Philip Rivers isn’t ready to call it a career after parting with Chargers
It’s not necessarily his choice but after 16 seasons as an NFL quarterback, Philip Rivers finds himself running the option.
The options in front of him: To pursue a job with another team (his preference) or call it a career.
“I’m feeling a wide range of emotions, from sad to reflective to thankful,” he said by phone from his home in Florida. “The underlying one is thankful.”
Rivers, who was selected to eight Pro Bowls, was more than the face of the Chargers franchise but an icon in San Diego, where he stayed with his family when the club moved north. He had a custom SUV made that allowed him to study tape in back on his daily commute to and from Costa Mesa.
Philip Rivers and the Chargers have agreed to part ways, meaning the quarterback will enter free agency in March.
He and his wife, Tiffany, recently moved to Florida with their nine children, relocating to a vacation home they bought five years ago. They home-schooled the kids this year in anticipation of a move, and are in a familiar place where in recent years they have spent Easters and summers.
“We’re hunkering down here,” said Rivers, who ultimately plans to return to the couple’s home state. “We know Alabama is the final destination at some point, but until this kind of plays out, we just felt being here was the right thing.”
Rivers, 38, is forever linked with Eli Manning, who retired last month. The Chargers made Manning the No. 1 overall pick in 2004, despite knowing the Mississippi star didn’t want to play for them. The New York Giants chose Rivers fourth, then agreed to a draft-day trade with San Diego to swap rookie quarterbacks.
Whereas Manning retired with two Super Bowl rings, Rivers made it to one AFC championship game with the Chargers, gritting through a torn knee ligament to put up a tough battle at New England before losing.
He’s determined to keep playing.
“I do feel I have some emotional fire and passion still left,” he said. “I know I have the passion for the game that I think is going to last my lifetime. And I think I have the ability left to go play at a high level.”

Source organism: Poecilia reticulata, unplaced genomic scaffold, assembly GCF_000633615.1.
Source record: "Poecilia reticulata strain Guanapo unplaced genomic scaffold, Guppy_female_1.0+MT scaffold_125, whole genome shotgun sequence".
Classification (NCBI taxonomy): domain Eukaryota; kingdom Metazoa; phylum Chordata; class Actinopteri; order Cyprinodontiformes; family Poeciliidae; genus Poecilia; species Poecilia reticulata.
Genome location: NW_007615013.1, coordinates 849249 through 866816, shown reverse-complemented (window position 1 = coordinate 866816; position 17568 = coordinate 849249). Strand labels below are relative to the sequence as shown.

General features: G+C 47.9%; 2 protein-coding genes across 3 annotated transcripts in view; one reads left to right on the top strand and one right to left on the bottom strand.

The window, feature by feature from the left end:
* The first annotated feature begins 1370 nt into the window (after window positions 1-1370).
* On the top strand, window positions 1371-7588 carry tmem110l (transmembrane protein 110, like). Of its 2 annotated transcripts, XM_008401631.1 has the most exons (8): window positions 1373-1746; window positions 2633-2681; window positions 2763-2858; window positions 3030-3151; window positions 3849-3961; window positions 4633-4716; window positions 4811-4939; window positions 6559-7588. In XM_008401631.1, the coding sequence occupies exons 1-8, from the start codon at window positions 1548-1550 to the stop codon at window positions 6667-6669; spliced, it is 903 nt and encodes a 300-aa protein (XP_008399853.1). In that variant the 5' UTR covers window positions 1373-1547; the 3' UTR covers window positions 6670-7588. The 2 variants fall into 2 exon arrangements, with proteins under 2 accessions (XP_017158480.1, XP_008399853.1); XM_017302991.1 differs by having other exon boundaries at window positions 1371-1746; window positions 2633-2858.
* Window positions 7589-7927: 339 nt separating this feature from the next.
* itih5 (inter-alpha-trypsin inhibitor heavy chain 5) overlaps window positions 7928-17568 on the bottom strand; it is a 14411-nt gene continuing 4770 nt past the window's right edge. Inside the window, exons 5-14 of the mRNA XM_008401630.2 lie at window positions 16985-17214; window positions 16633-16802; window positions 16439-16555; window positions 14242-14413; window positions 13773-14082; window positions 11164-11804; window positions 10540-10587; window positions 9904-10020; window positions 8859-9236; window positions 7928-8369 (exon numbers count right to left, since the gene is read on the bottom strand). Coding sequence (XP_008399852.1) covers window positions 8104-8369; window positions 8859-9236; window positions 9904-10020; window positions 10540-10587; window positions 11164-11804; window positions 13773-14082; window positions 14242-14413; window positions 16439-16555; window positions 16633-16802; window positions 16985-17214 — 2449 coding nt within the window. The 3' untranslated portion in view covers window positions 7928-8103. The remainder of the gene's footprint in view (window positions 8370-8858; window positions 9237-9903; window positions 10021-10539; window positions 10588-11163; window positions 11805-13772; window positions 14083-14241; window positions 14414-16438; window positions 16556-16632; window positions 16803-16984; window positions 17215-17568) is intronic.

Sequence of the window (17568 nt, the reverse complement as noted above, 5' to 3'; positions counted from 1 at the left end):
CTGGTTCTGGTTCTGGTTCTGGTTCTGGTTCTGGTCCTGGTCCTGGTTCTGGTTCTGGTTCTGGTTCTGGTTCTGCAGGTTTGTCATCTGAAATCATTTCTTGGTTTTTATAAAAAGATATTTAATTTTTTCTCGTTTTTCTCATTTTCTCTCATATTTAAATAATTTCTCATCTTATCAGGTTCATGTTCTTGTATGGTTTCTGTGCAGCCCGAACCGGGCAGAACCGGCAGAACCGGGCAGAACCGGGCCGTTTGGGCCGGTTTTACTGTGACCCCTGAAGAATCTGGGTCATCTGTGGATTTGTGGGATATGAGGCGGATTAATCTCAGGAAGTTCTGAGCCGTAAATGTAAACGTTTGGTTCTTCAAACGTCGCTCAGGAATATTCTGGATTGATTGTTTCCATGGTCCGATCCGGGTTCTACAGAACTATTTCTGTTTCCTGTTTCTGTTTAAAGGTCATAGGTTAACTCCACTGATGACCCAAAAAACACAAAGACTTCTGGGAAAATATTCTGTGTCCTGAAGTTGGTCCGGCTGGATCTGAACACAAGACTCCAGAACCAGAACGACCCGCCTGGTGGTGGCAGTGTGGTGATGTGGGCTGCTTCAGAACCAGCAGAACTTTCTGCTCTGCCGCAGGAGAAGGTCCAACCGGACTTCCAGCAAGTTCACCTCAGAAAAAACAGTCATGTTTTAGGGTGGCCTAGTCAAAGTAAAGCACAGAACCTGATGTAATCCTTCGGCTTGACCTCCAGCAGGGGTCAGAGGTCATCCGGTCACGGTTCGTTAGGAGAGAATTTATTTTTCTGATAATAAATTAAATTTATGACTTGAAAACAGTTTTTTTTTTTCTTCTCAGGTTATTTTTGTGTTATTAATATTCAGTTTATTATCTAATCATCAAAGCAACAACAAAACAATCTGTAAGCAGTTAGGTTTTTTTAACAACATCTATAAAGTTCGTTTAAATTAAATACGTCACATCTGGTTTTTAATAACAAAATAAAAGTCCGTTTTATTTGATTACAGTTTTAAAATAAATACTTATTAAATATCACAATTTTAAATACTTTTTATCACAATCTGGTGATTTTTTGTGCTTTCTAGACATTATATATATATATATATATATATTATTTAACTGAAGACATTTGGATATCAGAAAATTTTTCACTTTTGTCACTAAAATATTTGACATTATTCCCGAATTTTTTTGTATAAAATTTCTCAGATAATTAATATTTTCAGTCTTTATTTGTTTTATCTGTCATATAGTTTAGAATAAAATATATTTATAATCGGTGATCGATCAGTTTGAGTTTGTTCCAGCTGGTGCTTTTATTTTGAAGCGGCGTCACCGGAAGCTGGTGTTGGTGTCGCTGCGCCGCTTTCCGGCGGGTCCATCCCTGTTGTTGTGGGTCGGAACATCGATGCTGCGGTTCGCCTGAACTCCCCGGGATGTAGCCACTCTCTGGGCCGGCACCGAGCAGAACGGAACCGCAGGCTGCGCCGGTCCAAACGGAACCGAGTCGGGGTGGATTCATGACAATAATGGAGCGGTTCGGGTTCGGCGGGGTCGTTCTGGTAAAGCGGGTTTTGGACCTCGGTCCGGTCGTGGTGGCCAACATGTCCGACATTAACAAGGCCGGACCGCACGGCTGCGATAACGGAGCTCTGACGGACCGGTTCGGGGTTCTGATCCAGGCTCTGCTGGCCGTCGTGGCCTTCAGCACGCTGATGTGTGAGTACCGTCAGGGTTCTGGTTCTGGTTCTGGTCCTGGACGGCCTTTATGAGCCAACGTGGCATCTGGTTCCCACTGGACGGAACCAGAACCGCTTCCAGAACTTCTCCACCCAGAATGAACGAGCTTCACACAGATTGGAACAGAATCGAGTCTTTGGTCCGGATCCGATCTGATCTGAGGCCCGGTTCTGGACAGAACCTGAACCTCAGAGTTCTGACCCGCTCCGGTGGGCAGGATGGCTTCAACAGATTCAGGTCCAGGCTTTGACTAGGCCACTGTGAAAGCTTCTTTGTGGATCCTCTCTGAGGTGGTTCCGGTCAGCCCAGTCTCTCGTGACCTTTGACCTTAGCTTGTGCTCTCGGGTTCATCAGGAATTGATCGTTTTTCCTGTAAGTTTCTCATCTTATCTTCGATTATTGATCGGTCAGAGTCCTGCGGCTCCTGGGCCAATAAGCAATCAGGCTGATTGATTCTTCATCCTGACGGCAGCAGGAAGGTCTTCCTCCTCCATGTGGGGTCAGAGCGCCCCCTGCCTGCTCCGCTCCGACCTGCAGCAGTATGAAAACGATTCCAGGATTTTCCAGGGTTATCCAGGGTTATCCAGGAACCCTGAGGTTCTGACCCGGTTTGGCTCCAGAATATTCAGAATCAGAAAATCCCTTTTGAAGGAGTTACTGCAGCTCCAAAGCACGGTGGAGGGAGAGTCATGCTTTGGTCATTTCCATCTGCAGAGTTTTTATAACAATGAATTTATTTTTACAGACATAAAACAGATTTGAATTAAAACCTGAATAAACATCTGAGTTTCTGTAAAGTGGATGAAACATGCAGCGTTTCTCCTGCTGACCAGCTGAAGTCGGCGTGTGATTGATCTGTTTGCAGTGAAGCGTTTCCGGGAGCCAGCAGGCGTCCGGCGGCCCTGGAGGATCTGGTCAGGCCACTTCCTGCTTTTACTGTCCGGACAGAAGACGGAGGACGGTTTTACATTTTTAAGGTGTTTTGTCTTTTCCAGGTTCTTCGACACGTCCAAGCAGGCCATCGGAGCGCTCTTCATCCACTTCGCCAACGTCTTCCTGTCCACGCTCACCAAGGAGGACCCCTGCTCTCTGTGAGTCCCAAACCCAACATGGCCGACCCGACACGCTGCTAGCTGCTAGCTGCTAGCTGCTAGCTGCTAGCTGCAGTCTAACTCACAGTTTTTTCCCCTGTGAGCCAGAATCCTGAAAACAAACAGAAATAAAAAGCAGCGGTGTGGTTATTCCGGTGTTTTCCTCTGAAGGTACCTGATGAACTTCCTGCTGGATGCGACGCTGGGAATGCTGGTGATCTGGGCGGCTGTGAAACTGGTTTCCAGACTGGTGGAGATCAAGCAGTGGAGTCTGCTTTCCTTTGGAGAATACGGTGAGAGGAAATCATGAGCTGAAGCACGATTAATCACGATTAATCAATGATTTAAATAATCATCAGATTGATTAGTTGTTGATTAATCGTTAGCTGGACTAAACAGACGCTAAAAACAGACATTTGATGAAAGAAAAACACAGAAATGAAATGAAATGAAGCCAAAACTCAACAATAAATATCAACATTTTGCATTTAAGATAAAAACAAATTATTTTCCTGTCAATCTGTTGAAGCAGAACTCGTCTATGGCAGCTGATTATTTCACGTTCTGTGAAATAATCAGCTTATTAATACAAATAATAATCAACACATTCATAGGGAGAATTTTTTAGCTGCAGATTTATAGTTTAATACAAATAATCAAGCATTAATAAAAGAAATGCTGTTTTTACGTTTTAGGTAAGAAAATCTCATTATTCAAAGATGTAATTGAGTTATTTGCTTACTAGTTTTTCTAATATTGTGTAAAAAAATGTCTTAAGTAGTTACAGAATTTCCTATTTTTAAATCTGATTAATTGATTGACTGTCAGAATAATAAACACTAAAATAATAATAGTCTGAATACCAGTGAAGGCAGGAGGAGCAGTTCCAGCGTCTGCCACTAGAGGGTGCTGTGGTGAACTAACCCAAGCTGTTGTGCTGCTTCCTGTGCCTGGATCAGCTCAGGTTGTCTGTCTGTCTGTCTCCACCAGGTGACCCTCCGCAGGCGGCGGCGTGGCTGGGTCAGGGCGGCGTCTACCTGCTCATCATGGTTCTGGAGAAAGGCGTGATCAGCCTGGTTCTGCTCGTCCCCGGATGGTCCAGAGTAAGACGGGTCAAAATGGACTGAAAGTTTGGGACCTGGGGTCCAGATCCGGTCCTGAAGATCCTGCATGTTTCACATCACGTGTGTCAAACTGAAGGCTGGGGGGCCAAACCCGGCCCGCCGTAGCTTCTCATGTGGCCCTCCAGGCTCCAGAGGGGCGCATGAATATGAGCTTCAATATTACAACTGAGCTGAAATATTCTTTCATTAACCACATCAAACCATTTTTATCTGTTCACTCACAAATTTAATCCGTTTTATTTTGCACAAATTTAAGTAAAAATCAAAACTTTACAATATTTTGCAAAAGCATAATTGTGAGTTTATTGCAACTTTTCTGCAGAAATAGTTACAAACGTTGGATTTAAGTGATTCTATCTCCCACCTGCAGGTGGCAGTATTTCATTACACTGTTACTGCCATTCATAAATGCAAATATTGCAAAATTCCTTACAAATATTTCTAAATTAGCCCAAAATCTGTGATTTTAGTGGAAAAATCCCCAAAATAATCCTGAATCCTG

He’s coming off a season in which he had 23 touchdown passes, nine fewer than in 2018, and 20 interceptions, which was an increase of eight. The Chargers finished 5-11 and 0-6 in the AFC West.
“Some people might disagree that I can still play,” he said. “But I would say I definitely can do it. I cleaned up a few of those other things, and if I’m playing consistently, I can still do it physically.”
There has been a changing of the guard at quarterback during the last two years, with older drop-back passers being replaced by more mobile, dual-threat talents. With an influx of college stars poised to enter the NFL, there aren’t a lot of opportunities for older players at the position.
Indianapolis is one possible landing spot for Rivers. That would put him in an indoor stadium, behind a good offensive line, and reunite him with Colts coach Frank Reich and offensive coordinator Nick Sirianni, both of whom spent time with the Chargers. The Colts offense is similar, both in scheme and language, to the one the Chargers have run since 2013.
Carolina is a possibility, with the future of Cam Newton uncertain because of a Lisfranc foot injury. Rivers played at North Carolina State.
In Florida, the quarterback situations in Tampa Bay and Miami are in flux.
“Some people might disagree that I can still play. But I would say I definitely can do it.”
“I can say for certain that if I’m playing, it’s a two-year maximum,” Rivers said. “Whoever the suitors are, I think that would be their hope as well. Because you never know how it goes. Shoot, if we stink it up after one year, I’m probably done. If we play really good, they’ll probably want to go again.
“Certainly you want a chance to win a championship, but it’s not just about that. If you told me right now, ‘You’re going to play for two years, and you’re going to be good. But y’all will not win a Super Bowl. Will you still play?’ Heck yeah, I’ll still play.
“So it’s not like it’s a Super Bowl or nothing. But if it’s a team where it’s going to be tough sledding and they’re two years away from even having a chance, and they led the league in most sacks given up or something, then it’s, ‘I don’t think so, guys.’ ”
Rivers doesn’t envision working in television if he’s not playing, at least not right away. His son Gunner will be in sixth grade next year and Rivers wants to follow in his father’s footsteps and be a high school football coach in Alabama.
“I think I’ll stick to the plan of games on Friday nights, grading the tape on Saturday morning, mow a little grass and be with the boys,” Rivers said. “That’s what I’ve seen us doing for so long.”
But for now, he’s not ready to hang up his shoulder pads.
“As a family, we’ve kind of hashed through all of the possibilities over the last month,” he said. “I think it all circles back to, God willing, there’s a lot of coaching years left down the road. But you can’t turn back the clock and go play again.”
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